A blog post by Matt Graydon, Graduate Student
Every year, the satellite industry comes together for a major conference and trade exhibition where the latest trends and technologies shaping the field are promoted, discussed and debated. Over the course of four days, the vast Walter E. Washington Convention Center in downtown Washington D.C. transforms into the hub of the satellite world, with Silicon Valley upstarts competing for attention alongside industry veterans.
GMTaC Director Prof. Lisa Parks and I had the opportunity to attend this event, SATELLITE 2018, last month as part of the lab’s research on satellite internet technology and its potential to connect the billions of people worldwide who still lack reliable internet access.
In recent years, the satellite industry has been disrupted, to use one of Silicon Valley’s favorite terms, by new players including Elon Musk’s SpaceX and Jeff Bezos’s Blue Origin. These companies are building and operating launch vehicles, with grander plans for satellites and manned spaceflights in the near future. At the conference, it was impossible to ignore the central place in the industry that these relatively young companies have taken, with floor-to-ceiling posters promoting Blue Origin’s new rockets dominating the convention hall and SpaceX President Gwynne Shotwell winning Satellite Executive of the Year.
The abundance of new, more affordable launch service providers has created opportunities for launching a variety of innovative satellites, from remote sensing units the size of an iPhone to a new generation of mass-produced communications satellites. These communications satellites, their creators’ promise, hold the potential to allow anyone, anywhere in the world to have high-speed internet access.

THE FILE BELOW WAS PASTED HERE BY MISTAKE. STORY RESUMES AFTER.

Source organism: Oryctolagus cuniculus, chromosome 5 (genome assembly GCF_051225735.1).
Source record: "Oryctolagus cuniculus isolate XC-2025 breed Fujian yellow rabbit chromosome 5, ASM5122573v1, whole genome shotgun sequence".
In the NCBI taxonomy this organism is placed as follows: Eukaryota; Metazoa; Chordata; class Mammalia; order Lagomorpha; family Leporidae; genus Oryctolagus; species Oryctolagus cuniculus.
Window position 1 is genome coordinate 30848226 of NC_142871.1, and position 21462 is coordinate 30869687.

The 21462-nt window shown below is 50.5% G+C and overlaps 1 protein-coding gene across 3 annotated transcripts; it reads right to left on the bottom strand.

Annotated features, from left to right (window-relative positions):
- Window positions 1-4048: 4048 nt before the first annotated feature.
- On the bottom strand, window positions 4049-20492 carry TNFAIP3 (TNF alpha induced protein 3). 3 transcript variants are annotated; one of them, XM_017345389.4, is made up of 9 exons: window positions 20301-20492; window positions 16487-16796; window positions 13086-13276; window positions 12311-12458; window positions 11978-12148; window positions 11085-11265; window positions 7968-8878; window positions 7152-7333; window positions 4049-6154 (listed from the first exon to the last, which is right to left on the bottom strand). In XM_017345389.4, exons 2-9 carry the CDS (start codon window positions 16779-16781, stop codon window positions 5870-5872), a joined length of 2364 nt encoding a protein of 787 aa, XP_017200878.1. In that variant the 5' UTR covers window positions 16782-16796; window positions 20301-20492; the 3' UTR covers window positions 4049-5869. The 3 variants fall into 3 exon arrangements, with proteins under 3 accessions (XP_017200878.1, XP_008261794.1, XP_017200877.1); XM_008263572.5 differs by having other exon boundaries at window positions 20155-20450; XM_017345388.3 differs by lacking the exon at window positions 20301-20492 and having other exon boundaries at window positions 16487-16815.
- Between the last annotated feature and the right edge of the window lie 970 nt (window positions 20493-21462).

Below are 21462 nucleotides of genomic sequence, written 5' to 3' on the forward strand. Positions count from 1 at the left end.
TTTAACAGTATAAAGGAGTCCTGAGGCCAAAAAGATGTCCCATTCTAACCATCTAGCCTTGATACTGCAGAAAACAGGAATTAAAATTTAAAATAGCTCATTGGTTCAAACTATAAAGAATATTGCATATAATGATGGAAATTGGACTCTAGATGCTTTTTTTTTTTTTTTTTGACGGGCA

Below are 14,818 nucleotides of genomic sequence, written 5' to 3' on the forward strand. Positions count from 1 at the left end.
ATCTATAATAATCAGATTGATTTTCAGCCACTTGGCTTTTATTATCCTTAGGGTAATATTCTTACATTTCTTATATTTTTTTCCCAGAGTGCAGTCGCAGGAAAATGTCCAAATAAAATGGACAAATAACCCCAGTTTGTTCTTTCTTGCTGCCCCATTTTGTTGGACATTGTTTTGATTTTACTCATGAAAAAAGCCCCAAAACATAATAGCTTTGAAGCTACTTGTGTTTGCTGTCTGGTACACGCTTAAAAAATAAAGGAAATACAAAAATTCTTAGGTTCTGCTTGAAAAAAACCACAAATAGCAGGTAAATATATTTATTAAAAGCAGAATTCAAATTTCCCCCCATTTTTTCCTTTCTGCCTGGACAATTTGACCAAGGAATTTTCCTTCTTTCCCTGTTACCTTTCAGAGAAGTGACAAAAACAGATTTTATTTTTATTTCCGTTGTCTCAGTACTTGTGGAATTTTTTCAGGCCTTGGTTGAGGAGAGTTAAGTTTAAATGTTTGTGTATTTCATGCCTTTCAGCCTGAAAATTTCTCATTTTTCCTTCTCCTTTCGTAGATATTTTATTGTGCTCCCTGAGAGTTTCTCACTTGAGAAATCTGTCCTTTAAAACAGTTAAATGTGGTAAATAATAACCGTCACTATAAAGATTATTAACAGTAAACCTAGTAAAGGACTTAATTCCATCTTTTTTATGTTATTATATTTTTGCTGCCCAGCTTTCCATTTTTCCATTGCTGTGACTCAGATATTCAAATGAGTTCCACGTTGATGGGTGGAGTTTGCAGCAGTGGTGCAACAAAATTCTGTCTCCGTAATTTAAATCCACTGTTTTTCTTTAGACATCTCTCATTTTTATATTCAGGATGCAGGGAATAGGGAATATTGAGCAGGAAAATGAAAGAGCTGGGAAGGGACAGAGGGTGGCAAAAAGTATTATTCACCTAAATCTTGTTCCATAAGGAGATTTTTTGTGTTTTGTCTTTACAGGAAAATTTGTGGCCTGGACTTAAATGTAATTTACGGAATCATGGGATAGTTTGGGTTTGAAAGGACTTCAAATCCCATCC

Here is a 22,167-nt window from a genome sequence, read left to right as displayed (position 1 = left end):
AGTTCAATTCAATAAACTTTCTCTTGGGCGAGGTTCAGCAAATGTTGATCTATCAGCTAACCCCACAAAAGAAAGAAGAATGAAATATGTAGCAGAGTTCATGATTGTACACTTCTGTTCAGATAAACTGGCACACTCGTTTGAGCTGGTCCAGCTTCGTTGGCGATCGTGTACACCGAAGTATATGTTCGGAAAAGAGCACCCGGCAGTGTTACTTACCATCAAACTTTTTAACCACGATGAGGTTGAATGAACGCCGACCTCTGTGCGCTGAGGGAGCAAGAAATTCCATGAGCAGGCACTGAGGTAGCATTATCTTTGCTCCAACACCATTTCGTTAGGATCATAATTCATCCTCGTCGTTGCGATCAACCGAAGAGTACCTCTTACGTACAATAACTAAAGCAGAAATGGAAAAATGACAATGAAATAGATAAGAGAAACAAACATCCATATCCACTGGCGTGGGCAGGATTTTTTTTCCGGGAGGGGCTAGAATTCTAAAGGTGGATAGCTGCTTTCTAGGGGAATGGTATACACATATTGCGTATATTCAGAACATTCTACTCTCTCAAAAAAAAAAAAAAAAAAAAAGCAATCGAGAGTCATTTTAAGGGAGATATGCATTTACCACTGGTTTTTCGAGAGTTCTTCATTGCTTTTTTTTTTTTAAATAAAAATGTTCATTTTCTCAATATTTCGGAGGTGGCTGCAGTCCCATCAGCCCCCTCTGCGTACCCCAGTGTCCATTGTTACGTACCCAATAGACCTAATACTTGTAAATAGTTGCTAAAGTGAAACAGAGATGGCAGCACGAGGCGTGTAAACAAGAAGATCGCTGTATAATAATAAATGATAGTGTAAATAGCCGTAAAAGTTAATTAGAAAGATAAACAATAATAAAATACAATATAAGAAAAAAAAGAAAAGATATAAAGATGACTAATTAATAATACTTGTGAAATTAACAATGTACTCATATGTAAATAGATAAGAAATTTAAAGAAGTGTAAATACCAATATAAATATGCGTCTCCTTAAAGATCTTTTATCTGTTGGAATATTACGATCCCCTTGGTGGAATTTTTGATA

As discussed in a previous blog post, reaching the unconnected corners of the globe has been an industry goal since the early years of the internet, but it is only recently that companies like O3b, OneWeb and SpaceX have put plans in motion to launch communications constellations ranging from dozens to thousands of satellites.
During our four days in Washington D.C., Prof. Parks and I wanted to see if the rhetoric of providing global connectivity to underserved populations actually matched the reality in the industry. We attended a variety of seminars and forums, toured the exhibition halls and met with industry leaders, researchers and other experts.
We found that while progress has been made in the field, particularly with the ability to mass produce and launch relatively inexpensive communications satellites, there are still substantial hurdles remaining. While the satellite part of the equation has been addressed, many of the experts we spoke with told us that an underreported issue is the lack of ground terminals that can meet the complex requirements of communicating with Low/Medium Earth Orbit satellites for a price that is within the means of private consumers, particularly in the developing world.
Even if an affordable ground terminal can be produced (and many companies are working hard on this), there is the larger question of whether companies can actually make a profit by connecting the developing world. Speaking at a forum, the CEO of a large satellite company told the audience that connecting people who make only a few dollars a day is simply not a realistic business plan. This was a stark admission, but perhaps more honest than the utopian rhetoric that is often seen in the industry.
Both the Silicon Valley upstarts and the established pillars of the satellite industry insist that they have the formula for connecting the world, but without a breakthrough in the cost of ground terminals and major shift in business models, the “unconnected and underserved” consumers the industry is trying to reach might be superyacht owners instead of rural farmers.